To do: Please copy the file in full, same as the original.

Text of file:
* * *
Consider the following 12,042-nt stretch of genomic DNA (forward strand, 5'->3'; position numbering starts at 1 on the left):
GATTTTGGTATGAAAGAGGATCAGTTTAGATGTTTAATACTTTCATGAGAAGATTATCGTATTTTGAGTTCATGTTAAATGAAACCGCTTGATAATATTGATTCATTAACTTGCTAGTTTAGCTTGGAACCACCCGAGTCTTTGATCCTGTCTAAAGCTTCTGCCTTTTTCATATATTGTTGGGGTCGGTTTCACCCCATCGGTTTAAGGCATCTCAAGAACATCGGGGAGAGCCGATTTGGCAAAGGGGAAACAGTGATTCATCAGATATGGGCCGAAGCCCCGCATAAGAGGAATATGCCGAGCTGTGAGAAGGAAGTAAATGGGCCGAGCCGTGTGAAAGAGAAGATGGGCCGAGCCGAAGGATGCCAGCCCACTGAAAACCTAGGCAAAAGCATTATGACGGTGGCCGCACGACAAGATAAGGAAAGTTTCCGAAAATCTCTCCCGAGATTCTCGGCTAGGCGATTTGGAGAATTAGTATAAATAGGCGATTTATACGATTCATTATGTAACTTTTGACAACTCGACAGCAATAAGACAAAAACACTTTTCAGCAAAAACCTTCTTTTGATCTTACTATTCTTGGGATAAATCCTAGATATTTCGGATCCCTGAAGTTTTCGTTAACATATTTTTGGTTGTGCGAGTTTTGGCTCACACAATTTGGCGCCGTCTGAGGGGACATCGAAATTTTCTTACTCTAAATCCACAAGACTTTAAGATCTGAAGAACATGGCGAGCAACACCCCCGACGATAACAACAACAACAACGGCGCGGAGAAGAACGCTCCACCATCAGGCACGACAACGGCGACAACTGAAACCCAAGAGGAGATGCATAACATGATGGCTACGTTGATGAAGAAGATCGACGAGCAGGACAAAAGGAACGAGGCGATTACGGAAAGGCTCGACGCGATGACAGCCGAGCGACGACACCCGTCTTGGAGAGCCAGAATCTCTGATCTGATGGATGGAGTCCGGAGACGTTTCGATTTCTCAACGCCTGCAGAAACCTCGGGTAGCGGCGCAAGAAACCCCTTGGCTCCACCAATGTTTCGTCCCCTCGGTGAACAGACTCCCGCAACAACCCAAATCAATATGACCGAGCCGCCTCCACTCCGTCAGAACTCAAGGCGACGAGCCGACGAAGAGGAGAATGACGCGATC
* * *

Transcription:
Consider the following 12,042-nt stretch of genomic DNA (forward strand, 5'->3'; position numbering starts at 1 on the left):
GATTTTGGTATGAAAGAGGATCAGTTTAGATGTTTAATACTTTCATGAGAAGATTATCGTATTTTGAGTTCATGTTAAATGAAACCGCTTGATAATATTGATTCATTAACTTGCTAGTTTAGCTTGGAACCACCCGAGTCTTTGATCCTGTCTAAAGCTTCTGCCTTTTTCATATATTGTTGGGGTCGGTTTCACCCCATCGGTTTAAGGCATCTCAAGAACATCGGGGAGAGCCGATTTGGCAAAGGGGAAACAGTGATTCATCAGATATGGGCCGAAGCCCCGCATAAGAGGAATATGCCGAGCTGTGAGAAGGAAGTAAATGGGCCGAGCCGTGTGAAAGAGAAGATGGGCCGAGCCGAAGGATGCCAGCCCACTGAAAACCTAGGCAAAAGCATTATGACGGTGGCCGCACGACAAGATAAGGAAAGTTTCCGAAAATCTCTCCCGAGATTCTCGGCTAGGCGATTTGGAGAATTAGTATAAATAGGCGATTTATACGATTCATTATGTAACTTTTGACAACTCGACAGCAATAAGACAAAAACACTTTTCAGCAAAAACCTTCTTTTGATCTTACTATTCTTGGGATAAATCCTAGATATTTCGGATCCCTGAAGTTTTCGTTAACATATTTTTGGTTGTGCGAGTTTTGGCTCACACAATTTGGCGCCGTCTGAGGGGACATCGAAATTTTCTTACTCTAAATCCACAAGACTTTAAGATCTGAAGAACATGGCGAGCAACACCCCCGACGATAACAACAACAACAACGGCGCGGAGAAGAACGCTCCACCATCAGGCACGACAACGGCGACAACTGAAACCCAAGAGGAGATGCATAACATGATGGCTACGTTGATGAAGAAGATCGACGAGCAGGACAAAAGGAACGAGGCGATTACGGAAAGGCTCGACGCGATGACAGCCGAGCGACGACACCCGTCTTGGAGAGCCAGAATCTCTGATCTGATGGATGGAGTCCGGAGACGTTTCGATTTCTCAACGCCTGCAGAAACCTCGGGTAGCGGCGCAAGAAACCCCTTGGCTCCACCAATGTTTCGTCCCCTCGGTGAACAGACTCCCGCAACAACCCAAATCAATATGACCGAGCCGCCTCCACTCCGTCAGAACTCAAGGCGACGAGCCGACGAAGAGGAGAATGACGCGATC